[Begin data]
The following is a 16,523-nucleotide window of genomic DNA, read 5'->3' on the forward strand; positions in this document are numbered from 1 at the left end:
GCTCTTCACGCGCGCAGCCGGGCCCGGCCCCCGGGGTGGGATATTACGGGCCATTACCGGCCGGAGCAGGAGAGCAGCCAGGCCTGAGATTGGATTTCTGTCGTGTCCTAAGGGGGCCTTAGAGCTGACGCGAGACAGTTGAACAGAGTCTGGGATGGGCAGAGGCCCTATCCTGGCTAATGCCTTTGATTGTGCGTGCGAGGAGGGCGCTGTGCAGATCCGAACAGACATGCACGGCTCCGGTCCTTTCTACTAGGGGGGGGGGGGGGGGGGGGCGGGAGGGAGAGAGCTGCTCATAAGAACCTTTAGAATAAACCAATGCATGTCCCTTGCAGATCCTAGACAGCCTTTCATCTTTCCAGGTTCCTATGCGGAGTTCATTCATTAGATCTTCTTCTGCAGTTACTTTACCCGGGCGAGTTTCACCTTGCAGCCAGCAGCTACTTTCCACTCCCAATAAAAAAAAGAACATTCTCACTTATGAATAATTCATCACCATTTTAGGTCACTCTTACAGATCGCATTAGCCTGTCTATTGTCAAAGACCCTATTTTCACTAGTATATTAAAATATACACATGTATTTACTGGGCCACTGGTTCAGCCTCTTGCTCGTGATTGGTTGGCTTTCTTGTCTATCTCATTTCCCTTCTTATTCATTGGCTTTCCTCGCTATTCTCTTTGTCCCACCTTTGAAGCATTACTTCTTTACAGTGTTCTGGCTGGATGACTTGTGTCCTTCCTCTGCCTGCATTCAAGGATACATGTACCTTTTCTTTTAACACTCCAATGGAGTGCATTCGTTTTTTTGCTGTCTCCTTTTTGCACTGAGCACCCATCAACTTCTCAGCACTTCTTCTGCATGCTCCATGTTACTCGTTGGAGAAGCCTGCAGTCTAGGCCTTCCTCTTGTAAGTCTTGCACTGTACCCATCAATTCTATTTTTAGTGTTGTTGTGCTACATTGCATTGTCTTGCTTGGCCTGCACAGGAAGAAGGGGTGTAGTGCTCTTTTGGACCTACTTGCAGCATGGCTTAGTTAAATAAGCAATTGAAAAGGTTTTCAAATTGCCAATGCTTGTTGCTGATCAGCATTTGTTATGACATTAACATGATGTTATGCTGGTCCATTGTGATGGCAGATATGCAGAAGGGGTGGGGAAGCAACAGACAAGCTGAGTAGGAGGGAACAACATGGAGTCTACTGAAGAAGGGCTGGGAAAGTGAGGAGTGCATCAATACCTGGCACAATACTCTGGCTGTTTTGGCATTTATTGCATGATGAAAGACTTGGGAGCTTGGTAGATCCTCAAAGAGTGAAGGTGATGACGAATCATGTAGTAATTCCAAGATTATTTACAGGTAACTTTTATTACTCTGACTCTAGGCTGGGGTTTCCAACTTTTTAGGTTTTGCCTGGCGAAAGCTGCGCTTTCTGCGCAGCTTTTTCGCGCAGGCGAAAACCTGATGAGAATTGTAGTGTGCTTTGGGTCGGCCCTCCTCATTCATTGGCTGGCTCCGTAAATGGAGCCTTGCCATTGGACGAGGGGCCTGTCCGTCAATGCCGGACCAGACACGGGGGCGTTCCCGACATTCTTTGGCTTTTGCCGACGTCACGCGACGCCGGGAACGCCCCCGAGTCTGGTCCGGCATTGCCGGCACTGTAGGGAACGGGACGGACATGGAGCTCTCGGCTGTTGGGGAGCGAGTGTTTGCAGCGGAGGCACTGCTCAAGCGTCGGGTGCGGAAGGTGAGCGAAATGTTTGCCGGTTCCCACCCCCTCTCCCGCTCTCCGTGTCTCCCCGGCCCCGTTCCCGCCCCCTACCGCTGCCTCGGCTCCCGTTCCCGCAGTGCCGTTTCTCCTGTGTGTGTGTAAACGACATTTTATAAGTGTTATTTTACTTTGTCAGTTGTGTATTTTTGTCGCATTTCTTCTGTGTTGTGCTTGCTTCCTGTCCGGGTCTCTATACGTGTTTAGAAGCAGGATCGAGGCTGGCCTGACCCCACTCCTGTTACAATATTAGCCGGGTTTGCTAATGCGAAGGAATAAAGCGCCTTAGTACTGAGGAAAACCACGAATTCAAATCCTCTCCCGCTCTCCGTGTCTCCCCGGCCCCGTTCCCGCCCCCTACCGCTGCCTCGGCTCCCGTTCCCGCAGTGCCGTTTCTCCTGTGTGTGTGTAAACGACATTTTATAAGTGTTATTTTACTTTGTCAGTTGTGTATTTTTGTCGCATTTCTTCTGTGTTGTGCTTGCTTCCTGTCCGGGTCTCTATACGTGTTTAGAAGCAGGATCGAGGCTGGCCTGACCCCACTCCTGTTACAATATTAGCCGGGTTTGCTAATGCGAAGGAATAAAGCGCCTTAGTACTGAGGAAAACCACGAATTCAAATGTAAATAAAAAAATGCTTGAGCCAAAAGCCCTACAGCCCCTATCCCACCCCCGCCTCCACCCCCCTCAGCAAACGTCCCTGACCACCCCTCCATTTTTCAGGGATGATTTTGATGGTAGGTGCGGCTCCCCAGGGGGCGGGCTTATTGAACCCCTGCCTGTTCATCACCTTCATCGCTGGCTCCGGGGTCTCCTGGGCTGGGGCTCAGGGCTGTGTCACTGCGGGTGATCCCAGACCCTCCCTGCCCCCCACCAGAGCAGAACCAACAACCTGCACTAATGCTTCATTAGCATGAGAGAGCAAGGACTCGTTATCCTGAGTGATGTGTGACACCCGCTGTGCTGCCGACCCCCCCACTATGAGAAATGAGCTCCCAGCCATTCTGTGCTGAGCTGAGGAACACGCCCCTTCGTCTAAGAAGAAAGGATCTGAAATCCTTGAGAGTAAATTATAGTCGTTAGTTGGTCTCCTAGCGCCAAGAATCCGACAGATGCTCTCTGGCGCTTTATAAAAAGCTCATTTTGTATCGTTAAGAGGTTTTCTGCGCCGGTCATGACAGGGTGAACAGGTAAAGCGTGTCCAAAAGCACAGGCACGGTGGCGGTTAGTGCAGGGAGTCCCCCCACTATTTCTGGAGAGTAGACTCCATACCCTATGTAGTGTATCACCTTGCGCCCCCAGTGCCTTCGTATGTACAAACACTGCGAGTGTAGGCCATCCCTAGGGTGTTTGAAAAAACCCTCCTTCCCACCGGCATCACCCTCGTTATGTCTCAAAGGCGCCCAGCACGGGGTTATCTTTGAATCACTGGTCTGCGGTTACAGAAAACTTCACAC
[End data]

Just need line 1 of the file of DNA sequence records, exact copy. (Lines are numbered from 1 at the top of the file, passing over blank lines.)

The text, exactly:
The following is a 16,523-nucleotide window of genomic DNA, read 5'->3' on the forward strand; positions in this document are numbered from 1 at the left end: